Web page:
Soft Core

© Courtesy of Douglas Rieger and cadet capela
© Credits photo: Thomas Marroni

Douglas Rieger

March 18 — April 22, 2023

54 rue Chapon, 75003 Paris

Soft Core is the first solo exhibition of American artist Douglas Rieger in France. The artist presents sculptures and wall-hung works that combine industrial and wooden elements resembling anthropomorphic forms. His work is centered around the topics of sexuality, desire, and the ambiguity of the human body, which is materialized through the forms that are both seductive and repulsive.   

The work of Douglas Rieger implies the human figure by breaking it down into its individual parts, but it does not represent an exact anatomy of the body. The artist is interested in objects that can mean different things depending on their context. For this reason, his work often incorporates industrial materials that carry “a non-referential status with a bodily reference”. He creates his sculptures using materials that hint to various parts of the body: skin, skeleton, organs as well as the objects that decorate the body, such as rings, bands and hoops. Colors play an important role in his work, as soft tones combined with uncanny mechanistic and biomorphic elements creates an ambivalent and “politely perverse” feeling.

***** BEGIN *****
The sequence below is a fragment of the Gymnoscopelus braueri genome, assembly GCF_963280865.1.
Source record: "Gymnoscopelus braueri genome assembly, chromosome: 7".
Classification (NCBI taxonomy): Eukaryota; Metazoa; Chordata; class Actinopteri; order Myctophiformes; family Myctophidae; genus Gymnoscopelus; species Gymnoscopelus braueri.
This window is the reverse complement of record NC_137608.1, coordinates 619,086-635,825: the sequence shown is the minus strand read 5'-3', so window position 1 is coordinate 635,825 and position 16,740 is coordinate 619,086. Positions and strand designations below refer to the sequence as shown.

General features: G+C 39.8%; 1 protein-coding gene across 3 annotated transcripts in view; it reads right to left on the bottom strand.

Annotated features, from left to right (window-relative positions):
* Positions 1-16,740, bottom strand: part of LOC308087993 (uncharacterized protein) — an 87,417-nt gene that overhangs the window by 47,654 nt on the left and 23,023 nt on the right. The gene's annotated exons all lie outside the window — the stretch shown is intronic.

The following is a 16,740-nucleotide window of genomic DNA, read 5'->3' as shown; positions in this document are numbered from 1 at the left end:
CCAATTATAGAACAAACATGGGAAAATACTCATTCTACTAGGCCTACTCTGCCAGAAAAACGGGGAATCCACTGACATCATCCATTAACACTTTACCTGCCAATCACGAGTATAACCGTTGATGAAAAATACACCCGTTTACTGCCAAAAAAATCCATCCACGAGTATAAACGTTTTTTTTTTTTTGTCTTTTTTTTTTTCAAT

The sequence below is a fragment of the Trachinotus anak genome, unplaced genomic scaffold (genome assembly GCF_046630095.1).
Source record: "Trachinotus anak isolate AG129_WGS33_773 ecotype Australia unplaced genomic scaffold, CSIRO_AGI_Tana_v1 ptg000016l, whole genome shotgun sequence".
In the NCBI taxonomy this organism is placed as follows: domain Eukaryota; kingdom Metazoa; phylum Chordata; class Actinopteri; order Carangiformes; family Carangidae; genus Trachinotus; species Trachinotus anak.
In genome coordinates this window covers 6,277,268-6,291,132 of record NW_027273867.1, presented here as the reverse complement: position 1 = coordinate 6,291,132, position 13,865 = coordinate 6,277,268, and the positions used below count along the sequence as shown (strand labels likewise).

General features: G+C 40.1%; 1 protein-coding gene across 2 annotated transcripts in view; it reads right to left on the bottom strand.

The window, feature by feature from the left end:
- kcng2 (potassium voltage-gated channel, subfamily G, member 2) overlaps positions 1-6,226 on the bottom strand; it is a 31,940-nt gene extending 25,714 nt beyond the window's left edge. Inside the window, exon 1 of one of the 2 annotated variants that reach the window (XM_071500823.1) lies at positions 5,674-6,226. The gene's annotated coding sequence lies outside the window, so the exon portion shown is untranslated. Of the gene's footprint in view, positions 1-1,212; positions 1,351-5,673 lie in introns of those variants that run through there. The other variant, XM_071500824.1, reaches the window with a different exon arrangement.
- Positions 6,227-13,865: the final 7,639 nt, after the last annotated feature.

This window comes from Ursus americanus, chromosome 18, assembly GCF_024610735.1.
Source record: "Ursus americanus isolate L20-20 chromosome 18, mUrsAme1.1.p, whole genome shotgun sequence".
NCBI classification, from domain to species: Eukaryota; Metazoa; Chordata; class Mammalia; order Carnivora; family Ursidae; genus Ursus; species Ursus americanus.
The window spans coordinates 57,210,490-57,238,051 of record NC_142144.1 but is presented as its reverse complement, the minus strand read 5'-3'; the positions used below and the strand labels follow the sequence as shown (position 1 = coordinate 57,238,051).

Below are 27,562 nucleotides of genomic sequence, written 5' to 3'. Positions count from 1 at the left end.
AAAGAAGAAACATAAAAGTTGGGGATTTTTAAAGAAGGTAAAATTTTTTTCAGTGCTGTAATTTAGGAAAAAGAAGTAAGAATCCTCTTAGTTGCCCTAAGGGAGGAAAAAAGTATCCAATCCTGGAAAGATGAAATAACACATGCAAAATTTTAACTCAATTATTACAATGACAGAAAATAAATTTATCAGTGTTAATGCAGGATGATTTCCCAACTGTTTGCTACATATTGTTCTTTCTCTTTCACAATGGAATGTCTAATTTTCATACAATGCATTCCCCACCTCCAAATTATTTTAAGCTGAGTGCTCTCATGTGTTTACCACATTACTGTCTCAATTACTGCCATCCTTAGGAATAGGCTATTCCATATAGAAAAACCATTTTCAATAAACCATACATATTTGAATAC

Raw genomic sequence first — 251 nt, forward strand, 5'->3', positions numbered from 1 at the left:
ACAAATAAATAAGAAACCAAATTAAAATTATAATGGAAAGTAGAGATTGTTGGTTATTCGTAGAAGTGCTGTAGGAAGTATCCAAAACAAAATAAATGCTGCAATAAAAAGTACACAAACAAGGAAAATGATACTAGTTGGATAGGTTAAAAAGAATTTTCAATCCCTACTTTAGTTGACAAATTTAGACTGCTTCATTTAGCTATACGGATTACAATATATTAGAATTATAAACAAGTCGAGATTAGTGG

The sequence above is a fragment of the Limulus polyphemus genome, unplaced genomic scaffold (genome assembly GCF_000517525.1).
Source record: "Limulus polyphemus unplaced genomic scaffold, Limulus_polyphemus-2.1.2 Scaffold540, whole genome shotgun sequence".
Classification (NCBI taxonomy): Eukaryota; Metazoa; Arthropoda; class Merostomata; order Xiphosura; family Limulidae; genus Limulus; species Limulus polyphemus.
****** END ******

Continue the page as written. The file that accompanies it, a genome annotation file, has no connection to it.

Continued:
His work depicts an “ambiguous sexual language” expressed by mechanical or bodily objects pressing into a vinyl-upholstered cushion. The contrast between hard objects pressing into soft material and soft material enclosing hard structure emphasizes the sexual tension of the work. Each sculptural composition has its own “psychology or persona” and is treated similarly as a body would be treated: “the works are pierced, tied, pressed, pushed, held, wrapped, dressed and undressed.”

The contrasts between seductive and repulsive, soft and hard, natural and artificial elements dominate Douglas Rieger’s work. Even the title of the exhibition, Soft Core, alludes to a type of pornography as well as the gentle and delicate interior of something. Through his “teasingly evocative” compositions, Douglas Rieger invites us to explore our perception of sexuality without any filter.